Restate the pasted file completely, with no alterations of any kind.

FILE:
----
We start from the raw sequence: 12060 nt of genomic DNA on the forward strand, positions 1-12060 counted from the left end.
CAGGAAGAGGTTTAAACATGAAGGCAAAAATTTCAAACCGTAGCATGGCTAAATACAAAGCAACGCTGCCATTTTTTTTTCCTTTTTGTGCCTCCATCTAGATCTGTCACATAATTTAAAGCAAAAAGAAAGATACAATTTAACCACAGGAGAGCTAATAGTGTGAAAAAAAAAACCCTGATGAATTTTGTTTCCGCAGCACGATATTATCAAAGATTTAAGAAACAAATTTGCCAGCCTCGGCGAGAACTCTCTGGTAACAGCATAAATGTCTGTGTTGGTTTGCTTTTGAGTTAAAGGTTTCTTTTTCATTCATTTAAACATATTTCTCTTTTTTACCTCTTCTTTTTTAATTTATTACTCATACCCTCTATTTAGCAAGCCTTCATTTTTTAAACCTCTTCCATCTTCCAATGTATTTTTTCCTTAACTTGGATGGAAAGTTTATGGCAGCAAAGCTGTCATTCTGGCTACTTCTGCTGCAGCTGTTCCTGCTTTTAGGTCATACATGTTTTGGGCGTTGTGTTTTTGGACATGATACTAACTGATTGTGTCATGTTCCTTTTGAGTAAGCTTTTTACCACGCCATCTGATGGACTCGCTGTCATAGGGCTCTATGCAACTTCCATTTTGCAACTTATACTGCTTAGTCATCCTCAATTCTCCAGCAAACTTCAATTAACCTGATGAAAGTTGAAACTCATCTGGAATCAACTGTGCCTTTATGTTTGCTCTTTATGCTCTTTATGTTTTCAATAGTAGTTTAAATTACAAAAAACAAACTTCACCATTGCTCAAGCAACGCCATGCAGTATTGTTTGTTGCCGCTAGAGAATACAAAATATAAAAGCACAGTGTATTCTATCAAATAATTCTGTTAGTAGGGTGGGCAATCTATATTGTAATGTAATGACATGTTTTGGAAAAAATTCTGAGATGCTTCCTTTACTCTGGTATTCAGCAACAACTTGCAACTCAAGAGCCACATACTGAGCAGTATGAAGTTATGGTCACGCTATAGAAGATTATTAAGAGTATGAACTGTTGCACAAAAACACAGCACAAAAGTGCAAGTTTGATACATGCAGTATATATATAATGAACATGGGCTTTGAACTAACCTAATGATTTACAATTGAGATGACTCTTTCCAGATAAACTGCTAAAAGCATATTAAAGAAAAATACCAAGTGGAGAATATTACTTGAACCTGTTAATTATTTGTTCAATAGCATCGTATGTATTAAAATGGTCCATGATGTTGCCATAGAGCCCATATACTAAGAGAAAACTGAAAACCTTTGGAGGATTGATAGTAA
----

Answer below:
We start from the raw sequence: 12060 nt of genomic DNA on the forward strand, positions 1-12060 counted from the left end.
CAGGAAGAGGTTTAAACATGAAGGCAAAAATTTCAAACCGTAGCATGGCTAAATACAAAGCAACGCTGCCATTTTTTTTTCCTTTTTGTGCCTCCATCTAGATCTGTCACATAATTTAAAGCAAAAAGAAAGATACAATTTAACCACAGGAGAGCTAATAGTGTGAAAAAAAAAACCCTGATGAATTTTGTTTCCGCAGCACGATATTATCAAAGATTTAAGAAACAAATTTGCCAGCCTCGGCGAGAACTCTCTGGTAACAGCATAAATGTCTGTGTTGGTTTGCTTTTGAGTTAAAGGTTTCTTTTTCATTCATTTAAACATATTTCTCTTTTTTACCTCTTCTTTTTTAATTTATTACTCATACCCTCTATTTAGCAAGCCTTCATTTTTTAAACCTCTTCCATCTTCCAATGTATTTTTTCCTTAACTTGGATGGAAAGTTTATGGCAGCAAAGCTGTCATTCTGGCTACTTCTGCTGCAGCTGTTCCTGCTTTTAGGTCATACATGTTTTGGGCGTTGTGTTTTTGGACATGATACTAACTGATTGTGTCATGTTCCTTTTGAGTAAGCTTTTTACCACGCCATCTGATGGACTCGCTGTCATAGGGCTCTATGCAACTTCCATTTTGCAACTTATACTGCTTAGTCATCCTCAATTCTCCAGCAAACTTCAATTAACCTGATGAAAGTTGAAACTCATCTGGAATCAACTGTGCCTTTATGTTTGCTCTTTATGCTCTTTATGTTTTCAATAGTAGTTTAAATTACAAAAAACAAACTTCACCATTGCTCAAGCAACGCCATGCAGTATTGTTTGTTGCCGCTAGAGAATACAAAATATAAAAGCACAGTGTATTCTATCAAATAATTCTGTTAGTAGGGTGGGCAATCTATATTGTAATGTAATGACATGTTTTGGAAAAAATTCTGAGATGCTTCCTTTACTCTGGTATTCAGCAACAACTTGCAACTCAAGAGCCACATACTGAGCAGTATGAAGTTATGGTCACGCTATAGAAGATTATTAAGAGTATGAACTGTTGCACAAAAACACAGCACAAAAGTGCAAGTTTGATACATGCAGTATATATATAATGAACATGGGCTTTGAACTAACCTAATGATTTACAATTGAGATGACTCTTTCCAGATAAACTGCTAAAAGCATATTAAAGAAAAATACCAAGTGGAGAATATTACTTGAACCTGTTAATTATTTGTTCAATAGCATCGTATGTATTAAAATGGTCCATGATGTTGCCATAGAGCCCATATACTAAGAGAAAACTGAAAACCTTTGGAGGATTGATAGTAA